Dragonlord is the brainchild of Eric Peterson, longstanding guitarist of Bay Area Thrash legends, Testament, who seem to be quite dormant at present. The band’s origin is the direct result of Peterson’s desire to explore the darker side of Metal music. That desire, coupled with the wealth of musical talent available from bands in the area, has resulted in a fine slab of blackened, atmospheric Metal. It’s neither groundbreaking or earth-shattering, but by god, it is good. The exceptional lineup chosen for Peterson’s project includes members of Sadus, Nevermore, and Psypheria, which should prick the ears of Thrashers far and wide.
Since Dragonlord’s inception, they’ve conjured two full lengths: 2001’s Rapture, and the recently released Black Wings of Destiny. Somehow, I let the debut slip through the cracks, but from what I’ve read, Rapture was basically an album created by Peterson, and performed by his band, whereas Black Wings of Destiny features quite a bit more musical input from each of the members.
So what can you expect from a blackened Metal project featuring such valiant members of our Metal community? To be completely honest, you’ve probably heard this music before. If any of the songs from Black Wings of Destiny were to come up randomly on your stereo or into your headphones, you’d probably think it could be any number of Norwegian bands that rolled off the conveyer belt in the mid-to-late 90s. But it’s Dragonlord’s Thrash-influenced guitars, and the obvious level of expertise at which the members play, which sets them above the scores of other Dimmu-doppelgangers.
I’m particularly impressed with the drumming throughout the album. Jon Allen’s style is extremely tight, and carries the album with an incredibly strong gait from start to finish. Also of note is the nice keyboard work of Lyle Livingston. It’s never too pervasive or overbearing, and gives the album some much-needed interludes and texture. As far as vocals, Peterson’s screech fits squarely within the genre. They’re raspy and venomous when need be, and his clean delivery is surprisingly strong as well. All the elements are there to make Black Wings of Destiny a solid addition to any fan of the genre’s collection.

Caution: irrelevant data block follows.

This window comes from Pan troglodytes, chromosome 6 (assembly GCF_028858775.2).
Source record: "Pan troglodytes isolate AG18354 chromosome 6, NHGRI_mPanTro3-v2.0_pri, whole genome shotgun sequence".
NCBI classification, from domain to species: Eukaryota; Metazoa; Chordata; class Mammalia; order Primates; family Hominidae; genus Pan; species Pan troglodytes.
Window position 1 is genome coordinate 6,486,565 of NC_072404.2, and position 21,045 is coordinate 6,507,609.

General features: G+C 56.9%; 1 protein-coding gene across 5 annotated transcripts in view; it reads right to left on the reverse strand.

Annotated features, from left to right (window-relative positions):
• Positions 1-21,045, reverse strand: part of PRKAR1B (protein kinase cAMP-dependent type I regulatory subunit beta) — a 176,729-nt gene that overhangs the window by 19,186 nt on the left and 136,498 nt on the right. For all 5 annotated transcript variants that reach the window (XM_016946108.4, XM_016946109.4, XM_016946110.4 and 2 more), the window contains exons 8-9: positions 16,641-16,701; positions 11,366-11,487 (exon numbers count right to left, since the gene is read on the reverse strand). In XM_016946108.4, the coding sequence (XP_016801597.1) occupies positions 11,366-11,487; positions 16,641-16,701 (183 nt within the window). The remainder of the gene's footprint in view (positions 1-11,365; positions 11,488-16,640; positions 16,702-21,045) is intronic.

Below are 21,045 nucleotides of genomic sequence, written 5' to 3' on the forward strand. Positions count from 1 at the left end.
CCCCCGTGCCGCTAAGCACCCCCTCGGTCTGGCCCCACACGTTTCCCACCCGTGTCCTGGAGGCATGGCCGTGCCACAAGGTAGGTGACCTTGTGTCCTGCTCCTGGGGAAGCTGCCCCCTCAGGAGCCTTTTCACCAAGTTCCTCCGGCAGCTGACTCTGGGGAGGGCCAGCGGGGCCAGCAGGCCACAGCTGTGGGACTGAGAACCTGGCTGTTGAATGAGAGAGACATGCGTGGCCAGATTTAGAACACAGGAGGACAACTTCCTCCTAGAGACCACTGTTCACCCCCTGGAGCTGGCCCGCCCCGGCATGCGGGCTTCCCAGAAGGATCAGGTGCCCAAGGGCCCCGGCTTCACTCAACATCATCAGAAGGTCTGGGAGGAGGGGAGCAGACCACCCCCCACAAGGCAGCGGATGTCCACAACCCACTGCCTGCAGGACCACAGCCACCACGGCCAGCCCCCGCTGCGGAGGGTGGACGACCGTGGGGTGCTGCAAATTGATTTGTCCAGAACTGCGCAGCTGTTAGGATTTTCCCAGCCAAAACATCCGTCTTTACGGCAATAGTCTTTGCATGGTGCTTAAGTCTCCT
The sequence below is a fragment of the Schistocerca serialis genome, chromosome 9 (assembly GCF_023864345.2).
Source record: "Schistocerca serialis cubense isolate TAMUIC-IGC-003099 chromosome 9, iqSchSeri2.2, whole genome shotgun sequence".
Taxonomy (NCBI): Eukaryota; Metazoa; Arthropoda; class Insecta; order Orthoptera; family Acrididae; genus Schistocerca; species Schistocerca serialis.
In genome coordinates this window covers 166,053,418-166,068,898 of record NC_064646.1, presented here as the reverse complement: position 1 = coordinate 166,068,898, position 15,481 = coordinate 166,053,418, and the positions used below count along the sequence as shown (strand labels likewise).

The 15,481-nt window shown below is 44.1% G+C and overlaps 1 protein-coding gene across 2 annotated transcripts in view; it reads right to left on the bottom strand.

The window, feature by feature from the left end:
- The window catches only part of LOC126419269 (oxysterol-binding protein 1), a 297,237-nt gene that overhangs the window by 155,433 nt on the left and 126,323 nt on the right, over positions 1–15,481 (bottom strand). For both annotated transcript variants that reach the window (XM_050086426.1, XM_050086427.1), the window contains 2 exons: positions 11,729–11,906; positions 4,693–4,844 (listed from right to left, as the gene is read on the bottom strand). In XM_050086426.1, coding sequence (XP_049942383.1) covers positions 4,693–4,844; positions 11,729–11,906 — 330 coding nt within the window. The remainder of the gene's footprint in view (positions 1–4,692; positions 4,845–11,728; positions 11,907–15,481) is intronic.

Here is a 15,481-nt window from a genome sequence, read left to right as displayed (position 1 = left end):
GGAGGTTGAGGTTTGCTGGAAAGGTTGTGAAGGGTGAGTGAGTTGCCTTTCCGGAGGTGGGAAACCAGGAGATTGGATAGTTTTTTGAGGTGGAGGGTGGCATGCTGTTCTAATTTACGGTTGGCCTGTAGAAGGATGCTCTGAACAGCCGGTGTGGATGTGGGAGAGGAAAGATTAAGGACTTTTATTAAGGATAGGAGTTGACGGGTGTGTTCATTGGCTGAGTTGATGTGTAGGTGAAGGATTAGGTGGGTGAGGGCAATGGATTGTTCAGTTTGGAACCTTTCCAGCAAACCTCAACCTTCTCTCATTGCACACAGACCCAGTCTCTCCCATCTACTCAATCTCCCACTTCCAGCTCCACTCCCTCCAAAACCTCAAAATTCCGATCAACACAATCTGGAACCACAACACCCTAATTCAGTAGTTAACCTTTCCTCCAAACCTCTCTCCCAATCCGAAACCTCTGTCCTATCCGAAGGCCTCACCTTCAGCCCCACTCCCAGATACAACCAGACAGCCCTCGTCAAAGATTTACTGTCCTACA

It’s probably worth mentioning, the Escapi release of this album includes two covers: Mercyful Fate’s “Black Funeral”, and Thin Lizzy’s “Emerald”. The Fate cover is decent enough, but I found myself thoroughly enjoying the Thin Lizzy cover. “Emerald” always struck me as a perfect candidate for a fierce Metal cover, and Dragonlord does an excellent job of bringing to life the songs’ triumphant feel.
In summary, if you’re looking for something fresh and new to tickle your Metal palette, Dragonlord’s latest might not be for you. However, if you’re tired of sub-par bands cloning the Norwegian blackened Metal sound of the 90s, and you’re itching for someone that does it right, this just might get you to pull out your leathers and sharpen your rusty halberd.